In hindsight, it's completely absurd that George Karl and his Nuggets players were downright afraid of these Lakers. During his season-ending press conference, Karl acted like the Lakers were the alien attackers in the first 45 minutes the new War of the Worlds movie (which is completely unwatchable, but you get my point) and therefore the Nuggets couldn't possibly compete with them.

Moreover, the Western Conference just isn't as good as we all thought. After all, the Celtics only lost five regular season games to Western teams in 2007-08 (including one to the Nuggets!). There are just a lot of Western teams that are very competitive with each other. The Lakers, Hornets and Jazz will remain the cream of the crop, but the Spurs will be a year older and slower, the Suns and Mavericks will continue to pay for the stupid Shaquille O'Neal and Jason Kidd trades, and the Rockets won't put together another run like we saw last season. The Warriors will probably be the same and the Trailblazers will need to be reckoned with, but they aren't winning championships anytime soon.

Lesson #4: Defense Matters.

Another cliched, obvious statement, but until the Nuggets embrace a defensive mindset, they will remain a novelty team like the 2006-07 Golden State Warriors, the 2004 through 2007 Phoenix Suns and the Nuggets of 80's lore. Even I'm guilty of saying that the Nuggets should just run a Golden State-style system (with the assumption that the Nuggets are more talented) and win every game 125-115. But this just doesn't work. If the Celtics proved anything in this Finals, it's that even if you get off to an atrocious offensive start, you can win any game with a great defense.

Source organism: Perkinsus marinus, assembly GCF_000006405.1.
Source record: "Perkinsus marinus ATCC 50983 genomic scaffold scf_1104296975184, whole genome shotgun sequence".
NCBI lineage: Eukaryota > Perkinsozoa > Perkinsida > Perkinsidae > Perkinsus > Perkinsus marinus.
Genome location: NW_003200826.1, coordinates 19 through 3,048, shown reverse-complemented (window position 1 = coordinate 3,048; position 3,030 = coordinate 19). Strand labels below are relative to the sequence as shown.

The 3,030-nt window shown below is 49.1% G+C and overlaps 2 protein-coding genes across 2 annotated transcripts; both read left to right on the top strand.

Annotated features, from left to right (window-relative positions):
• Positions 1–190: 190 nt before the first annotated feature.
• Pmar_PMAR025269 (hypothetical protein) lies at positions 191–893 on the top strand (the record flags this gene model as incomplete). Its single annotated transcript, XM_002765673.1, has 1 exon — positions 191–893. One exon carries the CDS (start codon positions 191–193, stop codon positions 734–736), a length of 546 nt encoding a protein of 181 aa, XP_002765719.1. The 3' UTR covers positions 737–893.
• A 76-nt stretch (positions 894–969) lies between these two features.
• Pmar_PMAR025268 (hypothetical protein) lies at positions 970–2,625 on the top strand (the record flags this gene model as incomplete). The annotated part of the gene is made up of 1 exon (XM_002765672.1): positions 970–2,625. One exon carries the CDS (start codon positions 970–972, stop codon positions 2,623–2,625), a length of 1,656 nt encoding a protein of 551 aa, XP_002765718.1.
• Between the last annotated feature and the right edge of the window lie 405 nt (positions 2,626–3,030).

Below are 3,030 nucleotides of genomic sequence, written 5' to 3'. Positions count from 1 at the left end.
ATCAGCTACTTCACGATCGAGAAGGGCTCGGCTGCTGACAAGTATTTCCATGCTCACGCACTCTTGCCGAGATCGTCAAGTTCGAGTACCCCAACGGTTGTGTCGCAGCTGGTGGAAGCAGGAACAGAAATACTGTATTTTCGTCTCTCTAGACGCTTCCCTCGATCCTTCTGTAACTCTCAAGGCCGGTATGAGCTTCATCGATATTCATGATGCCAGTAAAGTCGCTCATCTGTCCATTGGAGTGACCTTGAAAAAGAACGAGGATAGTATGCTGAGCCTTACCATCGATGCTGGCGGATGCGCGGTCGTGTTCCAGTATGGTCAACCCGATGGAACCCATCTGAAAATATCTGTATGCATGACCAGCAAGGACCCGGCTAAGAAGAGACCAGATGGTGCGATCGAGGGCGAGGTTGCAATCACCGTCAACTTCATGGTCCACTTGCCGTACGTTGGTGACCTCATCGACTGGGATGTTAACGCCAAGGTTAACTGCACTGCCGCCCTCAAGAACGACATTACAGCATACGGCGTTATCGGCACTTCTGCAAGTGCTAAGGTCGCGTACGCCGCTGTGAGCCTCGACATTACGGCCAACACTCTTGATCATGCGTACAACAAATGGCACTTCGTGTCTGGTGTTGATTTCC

Remember, Doc Rivers was hardly known for being a preeminent defensive coach (or player for that matter), but he put his ego aside and let assistant coach Tom Thibodeau reinvent the team's defense. With assistant coaches Doug Moe and Mike Dunlap vacating the Nuggets bench this summer, Karl and the Nuggets brass should be scouring the coaching ranks for the next Thibodeau.

Lesson #5: You can have more than one leader.

It's hard to imagine now, but back in October the basketball punditry world was asking questions about who among Boston's "Big Three" of Paul Pierce, Kevin Garnett and Ray Allen would be the true leader of the team. Instead, Allen immediately deferred to Pierce and Garnett while leading by example by keeping himself in impeccable condition and preventing his young teammates from drinking alcohol during the season. KG became the "soul" of the team by revamping their entire defensive identity with his tireless work ethic and unbridled energy. And Pierce was the leader on offense by setting an aggressive, take-it-to-the-basket tone when necessary throughout the regular and post-season.

So perhaps the Nuggets should stop worrying about who the leader of the team should be - is it Melo? A.I.? Even Camby perhaps? - and instead each player should do what he does best and try to bring out that trait in his teammates. I see Carmelo Anthony taking on the Pierce role, Marcus Camby the KG role defensively (sans the vocal energy, which Camby certainly doesn't have and never will) and Allen Iverson the Allen role. (Of course, rather than discourage teammates from drinking, rumor has it that A.I. hosts bottle service at clubs and invites all his teammates to join in...yeeesh).

So there you have it. All the Nuggets have to do is get a few more technicals out of George Karl, hire a top-notch defensive wiz at assistant coach, coax Carmelo Anthony into being a more aggressive offensive player rather than settle for jump shots, get Melo, A.I. and Camby to accept broader roles as the leaders of the team and the 2009 NBA Championship will be ours.


Have I drank enough of the Nuggets Kool-Aid for you yet?